3 Ways Adults Maintain Oppositional Defiant Behavior


mad kid photo
Photo Credit: Eje Gustafsson

Oppositional Defiant Disorder seems to be one of the most challenging behavioral health problems for parents today. Why? Because so many of our youths today are not only more mature than generations before them, but are also quite capable of evading adults using social media. While working in a residential treatment facility – RTF (a campus-like environment in which youngsters ages 6-19 would receive counseling 24/7 for behavioral and mental health problems) I recognized that many of the safeguards put into place were removed or completely disregarded by the admitted youngsters. Many of the kids admitted to the facility were highly mature, difficult to maintain within their communities, and stubborn. Sadly, I learned very quickly during family sessions just how responsible parents and older siblings were for the behaviors of the admitted youth. I had worked in RTF and hospital settings for about 3yrs  before leaving this level of care. A common theme in the lives of youths in the RTF and hospital settings were the following:

  1. Broken homes (the loss of a parent in some form, domestic violence, abuse, trauma, etc)
  2. Permissive parenting styles (i.e., parents wanting to be the child’s friend and not the child’s parent)
  3. Authoritarian parenting that led to physical and psychological abuse
  4. Low income (i.e., relying on subsidy programs for livelihood, low socio-economic status, loss of employment, etc)
  5. Dismissive parenting (i.e., parents who refuse to correct their children due to a desire to ignore the responsibility of parenting)
  6. Untreated mental illness (severe, moderate, or mild)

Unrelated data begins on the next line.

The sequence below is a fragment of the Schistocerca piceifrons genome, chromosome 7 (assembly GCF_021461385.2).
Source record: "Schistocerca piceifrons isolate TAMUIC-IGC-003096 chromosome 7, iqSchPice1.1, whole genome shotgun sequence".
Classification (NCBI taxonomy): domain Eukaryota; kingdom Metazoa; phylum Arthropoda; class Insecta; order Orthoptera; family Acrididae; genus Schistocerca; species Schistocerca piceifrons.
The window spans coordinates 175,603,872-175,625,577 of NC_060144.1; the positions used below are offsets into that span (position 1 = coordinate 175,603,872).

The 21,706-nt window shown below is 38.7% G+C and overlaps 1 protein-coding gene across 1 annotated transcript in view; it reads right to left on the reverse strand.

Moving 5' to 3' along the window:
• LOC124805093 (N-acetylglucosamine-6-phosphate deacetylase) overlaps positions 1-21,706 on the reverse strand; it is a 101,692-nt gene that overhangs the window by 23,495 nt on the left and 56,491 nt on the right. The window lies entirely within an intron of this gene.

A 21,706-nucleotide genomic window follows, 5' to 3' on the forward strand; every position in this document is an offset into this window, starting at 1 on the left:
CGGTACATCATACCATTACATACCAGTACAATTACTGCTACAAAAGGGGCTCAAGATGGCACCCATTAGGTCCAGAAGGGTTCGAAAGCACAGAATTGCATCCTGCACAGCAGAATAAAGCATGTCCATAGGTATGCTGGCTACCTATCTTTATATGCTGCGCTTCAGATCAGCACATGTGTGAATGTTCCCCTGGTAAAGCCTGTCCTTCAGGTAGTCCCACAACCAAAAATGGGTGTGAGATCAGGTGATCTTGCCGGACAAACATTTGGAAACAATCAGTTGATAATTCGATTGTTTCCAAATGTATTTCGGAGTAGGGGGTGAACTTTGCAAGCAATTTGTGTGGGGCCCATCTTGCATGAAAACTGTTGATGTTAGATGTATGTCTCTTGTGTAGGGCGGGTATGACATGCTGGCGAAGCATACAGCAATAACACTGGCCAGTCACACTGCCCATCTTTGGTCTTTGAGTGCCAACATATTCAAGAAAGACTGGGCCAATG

7. Untreated or poorly treated medical conditions (primarily medical conditions that limit mobility or functionality in some form)
  8. Substance abuse or other addictive behaviors such as gambling


Because of these things many of the youths I had been counseling informed me that they needed to survive in some fashion and found oppositional behaviors to be the “tools” they needed to get ahead, have what they wanted, or feel some sort of power. Sadly, the parents of these youths helped maintain the oppositional behaviors with their responses or lack thereof. Believe it or not, some of the kids within the RTF setting were youngsters who came from very structured and educated families. My 13 year old client, we can call her Amy, had two hard working parents who worked for the government and a very supportive extended family. There was nothing she could not have as her family showered her with love, acceptance, and happiness. Her mother and father, however, failed to realize that by giving her everything when she wanted it and allowing her to feel empowered by talking back to other adults such as teachers or Principal’s, they were enabling bad behavior that later fit the criteria for ODD (oppositional defiant disorder).

Because some parents struggle to identify what they are doing to help maintain the ODD behavior, I have listed a few thoughts below: